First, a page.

Irony, design and image “@” Belmayne…or lifestyle as amnesia

An interesting piece in the Sunday Independent [free subscription required] deals with the advertising campaign for the Belmayne estate on the Malahide Road.

This campaign has involved websites and billboards and has already been the cause of some controversy with both the Advertising Standards Authority for Ireland and the Equality Agency considering whether the imagery (as in the example below) is degrading to women.


On the face of it there is a somewhat disturbing element to the imagery. The man and the woman are caught in an embrace, but the stylised nature of the photograph lends an uncertain edge to it. How does one read this image? Which of the two figures is in control, or is it to be viewed as ironic or parodic and is the glossy finish simply an indication of that irony?

It may be tucked between the gloomy M50 and the mundanity of the local Tesco but Belmayne’s titillating advertising campaign infuriated some people with its near naked glamour. One advert showed a young couple lying astride each other on top of a kitchen cupboard with the strapline ‘Something’s cooking @ Belmayne. Gorgeous living comes to Dublin.’

A ripe strawberry pie adds to the racy feel of another image in which a woman lies provocatively on top of a chopping board. Another billboard depicts two scantily-clad young women lounging legs akimbo on a bed, with a young man hovering behind them. The advert carries the tag: ‘After hours @ Belmayne’.

Even if one can accept the fashion styled imagery, the double meaning of the straplines suggests the opposite of high sophistication, perhaps only emphasised by the faintly dated usage of the @ symbol. It’s all very 2001.


Consider some more of the imagery used on the website, which juxtaposes close-ups of decorative features and a florid serif face in an attempt to suggest timelessness, elegance, sophistication.

But this cuts across the imagery of the models which is too didactic, even in its apparent irony. This visual signification is so over the top that it begs numerous questions. Who precisely lives like this? Who in Belmayne will live like this? And would those who live and die by ‘lifestyle’ actually purchase an apartment on foot of this campaign? There is a sort of visual and conceptual dislocation here. Something does not entirely add up.


It is not as if sexual imagery in fashion advertising is unknown. Consider, briefly, this advertisement for the “Unforgiven” (and it’s probably not unreasonable to suggest that that name was something of a hostage to fortune), a fragrance for men by Sean “Diddy” Combs, which uses a remarkably similar style of imagery, albeit more charged.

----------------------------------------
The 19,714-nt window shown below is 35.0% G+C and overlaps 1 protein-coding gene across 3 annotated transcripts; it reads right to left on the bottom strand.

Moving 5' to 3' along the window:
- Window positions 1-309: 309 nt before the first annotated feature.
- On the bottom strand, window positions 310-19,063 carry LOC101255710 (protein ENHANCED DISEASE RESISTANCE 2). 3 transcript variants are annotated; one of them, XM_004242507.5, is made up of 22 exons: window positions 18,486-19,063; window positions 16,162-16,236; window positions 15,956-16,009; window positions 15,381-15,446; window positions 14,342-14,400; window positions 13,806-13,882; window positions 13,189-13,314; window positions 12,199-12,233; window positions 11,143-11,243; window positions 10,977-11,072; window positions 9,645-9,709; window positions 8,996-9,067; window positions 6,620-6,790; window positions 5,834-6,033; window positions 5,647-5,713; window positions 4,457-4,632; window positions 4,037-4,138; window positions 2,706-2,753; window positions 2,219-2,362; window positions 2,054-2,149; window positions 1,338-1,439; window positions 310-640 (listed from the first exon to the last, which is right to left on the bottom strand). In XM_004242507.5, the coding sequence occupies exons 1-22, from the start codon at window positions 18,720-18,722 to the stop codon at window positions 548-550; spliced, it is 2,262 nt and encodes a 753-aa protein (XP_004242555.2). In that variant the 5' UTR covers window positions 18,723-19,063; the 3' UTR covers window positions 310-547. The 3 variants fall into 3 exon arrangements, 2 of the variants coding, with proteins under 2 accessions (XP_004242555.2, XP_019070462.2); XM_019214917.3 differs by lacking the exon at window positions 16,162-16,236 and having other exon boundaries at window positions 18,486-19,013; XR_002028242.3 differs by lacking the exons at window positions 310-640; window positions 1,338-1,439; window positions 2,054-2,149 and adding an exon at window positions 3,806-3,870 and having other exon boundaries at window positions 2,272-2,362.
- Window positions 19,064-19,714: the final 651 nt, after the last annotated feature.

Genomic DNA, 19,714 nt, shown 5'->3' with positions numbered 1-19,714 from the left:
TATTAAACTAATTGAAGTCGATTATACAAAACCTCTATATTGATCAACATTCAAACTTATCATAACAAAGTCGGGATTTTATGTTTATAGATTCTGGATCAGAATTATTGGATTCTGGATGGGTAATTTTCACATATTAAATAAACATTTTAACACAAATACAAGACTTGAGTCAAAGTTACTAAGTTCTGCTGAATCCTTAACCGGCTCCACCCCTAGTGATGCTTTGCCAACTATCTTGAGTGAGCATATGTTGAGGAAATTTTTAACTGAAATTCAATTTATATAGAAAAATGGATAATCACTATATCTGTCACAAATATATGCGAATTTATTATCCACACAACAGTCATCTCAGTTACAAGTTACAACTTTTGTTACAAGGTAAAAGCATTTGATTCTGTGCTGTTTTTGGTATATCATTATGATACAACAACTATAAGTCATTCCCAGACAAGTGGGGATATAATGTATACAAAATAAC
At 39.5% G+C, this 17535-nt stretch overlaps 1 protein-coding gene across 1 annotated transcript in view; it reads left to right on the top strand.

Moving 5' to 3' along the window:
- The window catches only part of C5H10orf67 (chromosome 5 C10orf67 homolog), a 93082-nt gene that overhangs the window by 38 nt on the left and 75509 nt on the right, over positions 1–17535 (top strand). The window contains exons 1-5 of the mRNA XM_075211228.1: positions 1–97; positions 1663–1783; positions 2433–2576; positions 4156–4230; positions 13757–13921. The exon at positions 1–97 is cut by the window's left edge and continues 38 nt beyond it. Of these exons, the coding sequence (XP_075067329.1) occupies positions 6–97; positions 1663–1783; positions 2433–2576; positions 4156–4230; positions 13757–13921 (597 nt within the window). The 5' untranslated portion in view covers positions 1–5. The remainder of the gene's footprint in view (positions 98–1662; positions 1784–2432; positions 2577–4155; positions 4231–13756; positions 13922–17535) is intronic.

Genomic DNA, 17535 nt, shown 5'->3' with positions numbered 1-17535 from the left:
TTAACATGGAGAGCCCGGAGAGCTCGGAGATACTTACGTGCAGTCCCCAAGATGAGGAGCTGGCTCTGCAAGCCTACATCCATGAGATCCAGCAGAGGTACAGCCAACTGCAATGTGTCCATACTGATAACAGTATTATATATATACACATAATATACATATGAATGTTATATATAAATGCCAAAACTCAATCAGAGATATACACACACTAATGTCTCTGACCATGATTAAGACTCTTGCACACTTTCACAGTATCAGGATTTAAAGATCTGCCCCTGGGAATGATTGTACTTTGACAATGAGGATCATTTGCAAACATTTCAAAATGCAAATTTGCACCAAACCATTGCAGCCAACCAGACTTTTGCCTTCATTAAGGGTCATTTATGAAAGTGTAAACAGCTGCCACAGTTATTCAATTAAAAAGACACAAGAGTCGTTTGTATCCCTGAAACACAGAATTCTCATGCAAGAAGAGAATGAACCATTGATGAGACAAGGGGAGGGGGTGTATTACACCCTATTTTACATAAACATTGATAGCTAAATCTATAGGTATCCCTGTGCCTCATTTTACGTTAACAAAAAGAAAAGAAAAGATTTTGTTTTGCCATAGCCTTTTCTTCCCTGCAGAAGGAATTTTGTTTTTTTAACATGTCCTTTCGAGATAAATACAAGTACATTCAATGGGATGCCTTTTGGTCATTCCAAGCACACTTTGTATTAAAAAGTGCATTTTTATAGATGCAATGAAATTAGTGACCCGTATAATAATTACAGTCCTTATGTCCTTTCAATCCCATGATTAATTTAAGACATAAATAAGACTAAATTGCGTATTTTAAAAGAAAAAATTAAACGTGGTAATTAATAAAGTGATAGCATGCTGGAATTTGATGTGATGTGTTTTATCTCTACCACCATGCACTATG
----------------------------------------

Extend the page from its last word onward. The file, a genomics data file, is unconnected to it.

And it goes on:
Yet the Belmayne imagery which contains elements of glamour, an explicit – if stylised – sexuality and the sort of faux hyper-representationalism of fashion photography is perhaps a curious counterpoint to the location. For Belmayne sits close to Darndale, one of the arc of corporation housing estates that are strung across the north side of the city. And location being all the proximity of Dublin airport has meant that a wave of development has bridged the space between the airport and the estate of which Belmayne is only one example.

So is all this patina of ‘sophistication’ and a rarified sexuality simply a form of hand-waving on the part of the developers? Something to undercut previous (and already outdated) significations of place. Elegance comes to Darndale. Sophistication to the Northside. ‘Gorgeous living’ now a commodity which can be purchased. Lifestyle as amnesia.

There has been some concern expressed over the past decade regarding the use of completely invented names for housing developments. The Gardens, and Downs which have sprung up on the ever expanding periphery of Dublin, and Cork and Limerick speak of a sort of iconoclastic nomenclature. Ignore or obliterate the past in favour of…well…elegance, sophistication, ‘gorgeous living’.

The very pretentiousness of the enterprise undercuts what it seeks to achieve. The Sunday Independent notes that on foot of complaints that the adverts objectified and demeaned women:

The advertising agency McCann Erickson on behalf of LM Developments who built the estate replied that the objective of the campaign was to set out Belmayne as more than just a housing development and that they did not think it was inappropriate.